• “They ordered us to the Technische Nothilfe because their idea was that as graduates of a technical school, we might be helpful. We were sent to repair Berlin. How did we do that? For example, we were sent to a building that was half decrepit. It was actually missing its roof and several of its floors. That roof had burned down and collapsed, taking with it several of the floors that happened to be underneath it. So to make sure that the three stories underneath it were still inhabitable, we would have to clear the debris that was left after the collapse of the roof. I remember that we were moving down a piano which still played rather well. Well, actually, by the time we had moved it about three stories, it got a little bit out of tune from the bumps it had gotten on the way. But anyway it was a bit pointless since there were air raids three times a day. At five o’clock in the afternoon, at half past seven in the evening and finally at four o’clock at night. So typically our effort was ruined by the next day and we would have to start over again. We were assigned to all kinds of work. Mostly repairing roofs to make save those buildings that were worth saving. We built makeshift roofs gluing together planks. This took up most of our time in berlin but there was all sorts of duty coming our way. Sometimes, we were ordered to clear the basements of bombed buildings, taking out the dead bodies of people who had died there. So you could say that sometimes it was fun, but most often it was not. In the morning, there was a special tram coming to pick us up. It was called Sonderfahrt. It was no exception to bump into missing tracks or rummage. So the driver had to back up and find alternative routes. Berlin was not easy as regards traffic and getting around took a lot of time. Already at that time it stretched out for about 27 kilometers from one end to another. Take into account the extensive destruction and you can easily figure that getting around Berlin at that time was no easy feat. We would be on duty for eight hours and then relax for another eight. Einsatz and off duty. But this was just theory. In practice, we didn’t get much sleep. Even though some slept more than others. For instance a friend of mine, Pepík Šoura from Slaný, would sleep as soon as he hit the bed. He didn’t even care for the raids, didn’t bother to wake up.”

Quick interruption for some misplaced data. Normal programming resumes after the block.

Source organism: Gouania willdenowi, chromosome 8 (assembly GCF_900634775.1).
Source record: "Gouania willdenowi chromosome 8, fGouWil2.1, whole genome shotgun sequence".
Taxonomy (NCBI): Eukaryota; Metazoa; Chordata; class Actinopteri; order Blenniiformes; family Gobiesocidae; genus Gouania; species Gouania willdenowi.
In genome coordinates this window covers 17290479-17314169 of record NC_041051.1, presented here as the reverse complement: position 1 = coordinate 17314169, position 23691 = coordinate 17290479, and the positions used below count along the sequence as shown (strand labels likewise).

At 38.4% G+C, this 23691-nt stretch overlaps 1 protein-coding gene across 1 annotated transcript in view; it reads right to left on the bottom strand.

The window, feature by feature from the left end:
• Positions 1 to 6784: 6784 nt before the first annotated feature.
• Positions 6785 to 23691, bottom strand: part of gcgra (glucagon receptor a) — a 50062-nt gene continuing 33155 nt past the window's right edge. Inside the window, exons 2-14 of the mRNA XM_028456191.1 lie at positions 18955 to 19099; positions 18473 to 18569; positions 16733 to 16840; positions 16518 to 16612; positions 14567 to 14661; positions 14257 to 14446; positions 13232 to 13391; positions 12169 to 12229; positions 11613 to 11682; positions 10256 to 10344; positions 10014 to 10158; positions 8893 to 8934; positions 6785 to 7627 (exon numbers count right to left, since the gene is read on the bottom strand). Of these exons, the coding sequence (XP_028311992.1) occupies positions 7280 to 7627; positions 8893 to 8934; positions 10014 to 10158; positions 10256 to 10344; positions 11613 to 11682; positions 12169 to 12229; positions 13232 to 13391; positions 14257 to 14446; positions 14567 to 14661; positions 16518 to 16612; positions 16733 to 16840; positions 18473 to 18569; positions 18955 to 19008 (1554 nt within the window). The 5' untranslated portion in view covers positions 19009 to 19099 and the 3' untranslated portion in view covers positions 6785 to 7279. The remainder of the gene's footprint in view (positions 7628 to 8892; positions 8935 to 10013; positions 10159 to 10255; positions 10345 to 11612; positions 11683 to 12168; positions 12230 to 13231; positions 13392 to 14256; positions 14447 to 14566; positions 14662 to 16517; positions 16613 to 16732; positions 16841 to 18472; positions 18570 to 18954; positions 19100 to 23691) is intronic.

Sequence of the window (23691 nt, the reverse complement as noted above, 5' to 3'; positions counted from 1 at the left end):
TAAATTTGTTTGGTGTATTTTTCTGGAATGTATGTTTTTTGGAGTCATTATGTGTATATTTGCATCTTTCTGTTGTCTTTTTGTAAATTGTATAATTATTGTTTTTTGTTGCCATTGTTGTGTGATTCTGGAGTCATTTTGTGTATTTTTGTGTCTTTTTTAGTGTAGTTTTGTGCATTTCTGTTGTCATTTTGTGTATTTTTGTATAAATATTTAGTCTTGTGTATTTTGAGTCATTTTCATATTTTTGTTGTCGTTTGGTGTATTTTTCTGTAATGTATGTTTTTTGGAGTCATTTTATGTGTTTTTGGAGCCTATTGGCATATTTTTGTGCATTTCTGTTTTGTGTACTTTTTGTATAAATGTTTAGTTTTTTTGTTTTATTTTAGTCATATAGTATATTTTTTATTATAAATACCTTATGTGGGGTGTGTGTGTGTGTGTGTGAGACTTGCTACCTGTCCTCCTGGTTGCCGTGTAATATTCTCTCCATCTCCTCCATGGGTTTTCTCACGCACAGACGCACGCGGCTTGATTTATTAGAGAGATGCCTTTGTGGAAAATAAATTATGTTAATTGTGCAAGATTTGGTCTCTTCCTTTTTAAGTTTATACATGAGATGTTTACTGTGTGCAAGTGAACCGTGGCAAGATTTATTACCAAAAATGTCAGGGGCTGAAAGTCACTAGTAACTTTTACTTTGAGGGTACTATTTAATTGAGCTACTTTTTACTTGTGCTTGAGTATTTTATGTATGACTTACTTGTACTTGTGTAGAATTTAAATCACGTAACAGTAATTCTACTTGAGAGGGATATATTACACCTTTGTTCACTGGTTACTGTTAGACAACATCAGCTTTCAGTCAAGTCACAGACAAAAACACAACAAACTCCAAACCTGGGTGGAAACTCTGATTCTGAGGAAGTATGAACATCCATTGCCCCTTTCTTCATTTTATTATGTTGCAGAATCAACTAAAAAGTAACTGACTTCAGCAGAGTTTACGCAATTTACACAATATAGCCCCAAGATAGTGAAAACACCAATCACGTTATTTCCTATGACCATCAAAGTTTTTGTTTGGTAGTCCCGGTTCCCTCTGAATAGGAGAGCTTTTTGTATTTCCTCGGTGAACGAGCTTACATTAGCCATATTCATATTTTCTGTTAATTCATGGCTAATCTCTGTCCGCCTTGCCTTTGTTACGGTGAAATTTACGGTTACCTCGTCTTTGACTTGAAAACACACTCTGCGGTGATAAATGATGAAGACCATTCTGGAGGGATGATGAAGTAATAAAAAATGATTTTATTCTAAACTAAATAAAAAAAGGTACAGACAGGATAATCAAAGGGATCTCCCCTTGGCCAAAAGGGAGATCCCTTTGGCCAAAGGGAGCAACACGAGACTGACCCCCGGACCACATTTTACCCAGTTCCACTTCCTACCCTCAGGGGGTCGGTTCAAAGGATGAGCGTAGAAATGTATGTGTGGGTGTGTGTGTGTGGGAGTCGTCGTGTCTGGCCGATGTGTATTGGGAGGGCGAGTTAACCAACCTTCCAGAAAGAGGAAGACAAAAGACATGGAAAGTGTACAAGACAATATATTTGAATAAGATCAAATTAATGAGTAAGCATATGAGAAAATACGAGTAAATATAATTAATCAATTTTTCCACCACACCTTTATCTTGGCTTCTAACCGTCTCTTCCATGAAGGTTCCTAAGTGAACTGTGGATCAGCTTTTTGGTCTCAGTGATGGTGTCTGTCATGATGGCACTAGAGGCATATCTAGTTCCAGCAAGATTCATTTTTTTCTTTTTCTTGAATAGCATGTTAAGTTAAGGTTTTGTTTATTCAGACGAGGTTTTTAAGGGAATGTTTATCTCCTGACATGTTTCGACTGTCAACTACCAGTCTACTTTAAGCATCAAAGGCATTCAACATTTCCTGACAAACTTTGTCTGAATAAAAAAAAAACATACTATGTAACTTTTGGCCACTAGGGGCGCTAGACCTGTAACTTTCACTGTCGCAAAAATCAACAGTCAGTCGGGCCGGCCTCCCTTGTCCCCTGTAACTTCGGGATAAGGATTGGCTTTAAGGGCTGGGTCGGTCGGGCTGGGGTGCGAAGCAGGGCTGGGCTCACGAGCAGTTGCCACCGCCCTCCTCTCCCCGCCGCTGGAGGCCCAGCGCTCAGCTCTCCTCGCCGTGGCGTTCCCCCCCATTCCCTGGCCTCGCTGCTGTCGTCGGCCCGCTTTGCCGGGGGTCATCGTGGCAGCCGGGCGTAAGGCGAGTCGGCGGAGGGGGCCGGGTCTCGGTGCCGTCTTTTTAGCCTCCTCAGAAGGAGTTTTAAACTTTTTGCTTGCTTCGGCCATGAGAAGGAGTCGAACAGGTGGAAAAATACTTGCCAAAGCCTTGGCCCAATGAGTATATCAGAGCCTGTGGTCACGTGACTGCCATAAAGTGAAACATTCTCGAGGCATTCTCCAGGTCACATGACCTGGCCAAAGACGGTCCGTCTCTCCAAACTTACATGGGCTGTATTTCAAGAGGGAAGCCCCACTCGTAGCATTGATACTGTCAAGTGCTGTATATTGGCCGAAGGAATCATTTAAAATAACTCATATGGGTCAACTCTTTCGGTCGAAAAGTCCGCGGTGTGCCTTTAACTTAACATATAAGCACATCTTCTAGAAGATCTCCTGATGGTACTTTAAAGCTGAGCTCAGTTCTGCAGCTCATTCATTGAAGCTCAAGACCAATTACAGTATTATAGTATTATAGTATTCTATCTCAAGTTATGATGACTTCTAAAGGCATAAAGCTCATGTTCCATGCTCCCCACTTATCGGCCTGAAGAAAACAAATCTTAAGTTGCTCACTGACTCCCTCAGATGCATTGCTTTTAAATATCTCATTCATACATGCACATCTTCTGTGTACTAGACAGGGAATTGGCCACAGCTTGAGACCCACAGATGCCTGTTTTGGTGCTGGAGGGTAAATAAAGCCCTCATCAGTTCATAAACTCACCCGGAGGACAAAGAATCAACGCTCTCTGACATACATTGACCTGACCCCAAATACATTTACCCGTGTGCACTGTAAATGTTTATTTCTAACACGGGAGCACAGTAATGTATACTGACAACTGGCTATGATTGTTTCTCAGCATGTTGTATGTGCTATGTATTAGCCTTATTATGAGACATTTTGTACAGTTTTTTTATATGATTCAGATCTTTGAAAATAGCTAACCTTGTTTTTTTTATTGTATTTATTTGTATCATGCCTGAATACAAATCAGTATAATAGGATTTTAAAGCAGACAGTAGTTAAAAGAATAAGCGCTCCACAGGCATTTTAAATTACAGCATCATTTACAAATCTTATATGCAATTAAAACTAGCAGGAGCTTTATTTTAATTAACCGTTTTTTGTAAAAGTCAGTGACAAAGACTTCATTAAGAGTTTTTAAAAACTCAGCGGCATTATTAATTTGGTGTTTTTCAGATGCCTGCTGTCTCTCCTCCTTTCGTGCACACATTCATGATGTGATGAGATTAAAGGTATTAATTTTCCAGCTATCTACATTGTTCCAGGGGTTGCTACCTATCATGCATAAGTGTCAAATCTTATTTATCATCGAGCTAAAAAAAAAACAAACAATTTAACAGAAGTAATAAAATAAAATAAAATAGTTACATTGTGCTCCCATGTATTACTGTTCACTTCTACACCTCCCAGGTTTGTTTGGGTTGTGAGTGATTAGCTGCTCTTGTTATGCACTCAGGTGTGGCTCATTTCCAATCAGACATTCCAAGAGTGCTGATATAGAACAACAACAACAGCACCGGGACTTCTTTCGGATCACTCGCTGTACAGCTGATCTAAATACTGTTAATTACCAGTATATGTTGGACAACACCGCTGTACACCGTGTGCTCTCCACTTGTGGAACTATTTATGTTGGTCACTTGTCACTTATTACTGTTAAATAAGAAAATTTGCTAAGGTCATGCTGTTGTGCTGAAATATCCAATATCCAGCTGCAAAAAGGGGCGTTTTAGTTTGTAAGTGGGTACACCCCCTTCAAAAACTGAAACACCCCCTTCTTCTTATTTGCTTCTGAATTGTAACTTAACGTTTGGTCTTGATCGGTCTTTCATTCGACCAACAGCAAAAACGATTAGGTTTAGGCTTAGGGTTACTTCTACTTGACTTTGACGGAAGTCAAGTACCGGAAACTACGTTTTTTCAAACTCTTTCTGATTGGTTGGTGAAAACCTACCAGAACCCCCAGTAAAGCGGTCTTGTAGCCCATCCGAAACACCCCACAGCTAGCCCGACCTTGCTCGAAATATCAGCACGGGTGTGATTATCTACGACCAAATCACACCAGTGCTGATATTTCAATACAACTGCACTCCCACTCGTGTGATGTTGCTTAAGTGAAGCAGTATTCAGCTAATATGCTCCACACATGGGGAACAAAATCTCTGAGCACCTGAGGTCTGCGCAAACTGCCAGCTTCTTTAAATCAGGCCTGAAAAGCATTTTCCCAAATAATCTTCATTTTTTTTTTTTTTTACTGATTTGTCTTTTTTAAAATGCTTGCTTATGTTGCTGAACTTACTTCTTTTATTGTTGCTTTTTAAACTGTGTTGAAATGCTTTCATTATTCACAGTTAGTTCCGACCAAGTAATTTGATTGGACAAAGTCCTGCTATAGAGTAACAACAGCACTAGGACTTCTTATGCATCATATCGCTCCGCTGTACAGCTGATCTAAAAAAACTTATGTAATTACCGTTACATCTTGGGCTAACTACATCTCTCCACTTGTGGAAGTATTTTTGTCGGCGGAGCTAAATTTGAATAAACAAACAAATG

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    Švermov u Kladna, 12.11.2013

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We were young frolics who would make fun of German bobbies

portrét - dobový.jpg (historic)
Mirko Zelenka
zdroj: dobová: archiv pamětníka; soudobá: MgA. Dagmar Šubrtová

Mirko Zelenka was born on October 20, 1923, in Vrapice near Kladno in a miner’s family that lived secluded in the countryside. In 1938, he began his apprenticeship in the Poldi steelworks in Kladno for a machine locksmith. Two years into his apprenticeship, he followed up with studies at a higher school of engineering. However, the war kept disturbing his studies. Since September 28, 1943, he was forcibly assigned to the Technische Nothilfe in Berlin, where he spent four months. In the summer of 1944, he was subjected to the so-called “total mobilization” and became a stoker serving an engine of the Czechoslovak national railway company. He passed the school-leaving exam in 1947 and after passing military service he got a job with the directorate of the coal mines in Kladno, where he worked in what was then the machine department. Later, he would also work in the mine transportation department and in the department of the chief machinist. In the years 1955-1969 he was a deputy of the district national committee in Kladno. In 1969, he was deprived of all his functions for political reasons and two years later he was hired as a machinist in the Plynostav Pardubice national enterprise, where he stayed until his retirement. Presently, he lives in an asylum for the elderly in Švermov near Kladno.